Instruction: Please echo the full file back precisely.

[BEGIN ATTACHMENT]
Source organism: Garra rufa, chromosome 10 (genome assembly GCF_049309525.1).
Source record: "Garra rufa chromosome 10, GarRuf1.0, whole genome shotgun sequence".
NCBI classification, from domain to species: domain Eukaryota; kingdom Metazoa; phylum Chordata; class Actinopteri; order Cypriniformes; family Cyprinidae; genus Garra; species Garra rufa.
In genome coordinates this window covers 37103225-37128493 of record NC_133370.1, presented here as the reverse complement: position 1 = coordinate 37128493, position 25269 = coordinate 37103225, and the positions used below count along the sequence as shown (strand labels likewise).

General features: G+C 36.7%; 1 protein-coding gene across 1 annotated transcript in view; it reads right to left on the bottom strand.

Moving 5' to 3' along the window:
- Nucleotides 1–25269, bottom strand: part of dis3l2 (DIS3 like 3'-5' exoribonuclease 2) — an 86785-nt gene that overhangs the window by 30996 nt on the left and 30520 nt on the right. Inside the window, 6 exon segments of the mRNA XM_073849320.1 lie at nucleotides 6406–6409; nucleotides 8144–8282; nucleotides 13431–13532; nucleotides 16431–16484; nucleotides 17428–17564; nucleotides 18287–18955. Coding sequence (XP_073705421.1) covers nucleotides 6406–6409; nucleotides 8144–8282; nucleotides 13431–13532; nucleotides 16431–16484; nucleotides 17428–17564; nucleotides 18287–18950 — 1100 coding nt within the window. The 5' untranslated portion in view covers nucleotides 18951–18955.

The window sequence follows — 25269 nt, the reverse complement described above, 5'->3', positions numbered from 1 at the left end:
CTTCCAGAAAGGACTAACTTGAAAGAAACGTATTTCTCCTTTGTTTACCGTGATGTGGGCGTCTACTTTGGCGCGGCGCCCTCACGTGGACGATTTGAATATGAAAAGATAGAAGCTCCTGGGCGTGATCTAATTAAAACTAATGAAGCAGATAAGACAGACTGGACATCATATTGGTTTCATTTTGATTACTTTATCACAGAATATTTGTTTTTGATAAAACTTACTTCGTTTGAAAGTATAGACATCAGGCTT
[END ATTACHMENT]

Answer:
Source organism: Garra rufa, chromosome 10 (genome assembly GCF_049309525.1).
Source record: "Garra rufa chromosome 10, GarRuf1.0, whole genome shotgun sequence".
NCBI classification, from domain to species: domain Eukaryota; kingdom Metazoa; phylum Chordata; class Actinopteri; order Cypriniformes; family Cyprinidae; genus Garra; species Garra rufa.
In genome coordinates this window covers 37103225-37128493 of record NC_133370.1, presented here as the reverse complement: position 1 = coordinate 37128493, position 25269 = coordinate 37103225, and the positions used below count along the sequence as shown (strand labels likewise).

General features: G+C 36.7%; 1 protein-coding gene across 1 annotated transcript in view; it reads right to left on the bottom strand.

Moving 5' to 3' along the window:
- Nucleotides 1–25269, bottom strand: part of dis3l2 (DIS3 like 3'-5' exoribonuclease 2) — an 86785-nt gene that overhangs the window by 30996 nt on the left and 30520 nt on the right. Inside the window, 6 exon segments of the mRNA XM_073849320.1 lie at nucleotides 6406–6409; nucleotides 8144–8282; nucleotides 13431–13532; nucleotides 16431–16484; nucleotides 17428–17564; nucleotides 18287–18955. Coding sequence (XP_073705421.1) covers nucleotides 6406–6409; nucleotides 8144–8282; nucleotides 13431–13532; nucleotides 16431–16484; nucleotides 17428–17564; nucleotides 18287–18950 — 1100 coding nt within the window. The 5' untranslated portion in view covers nucleotides 18951–18955.

The window sequence follows — 25269 nt, the reverse complement described above, 5'->3', positions numbered from 1 at the left end:
CTTCCAGAAAGGACTAACTTGAAAGAAACGTATTTCTCCTTTGTTTACCGTGATGTGGGCGTCTACTTTGGCGCGGCGCCCTCACGTGGACGATTTGAATATGAAAAGATAGAAGCTCCTGGGCGTGATCTAATTAAAACTAATGAAGCAGATAAGACAGACTGGACATCATATTGGTTTCATTTTGATTACTTTATCACAGAATATTTGTTTTTGATAAAACTTACTTCGTTTGAAAGTATAGACATCAGGCTT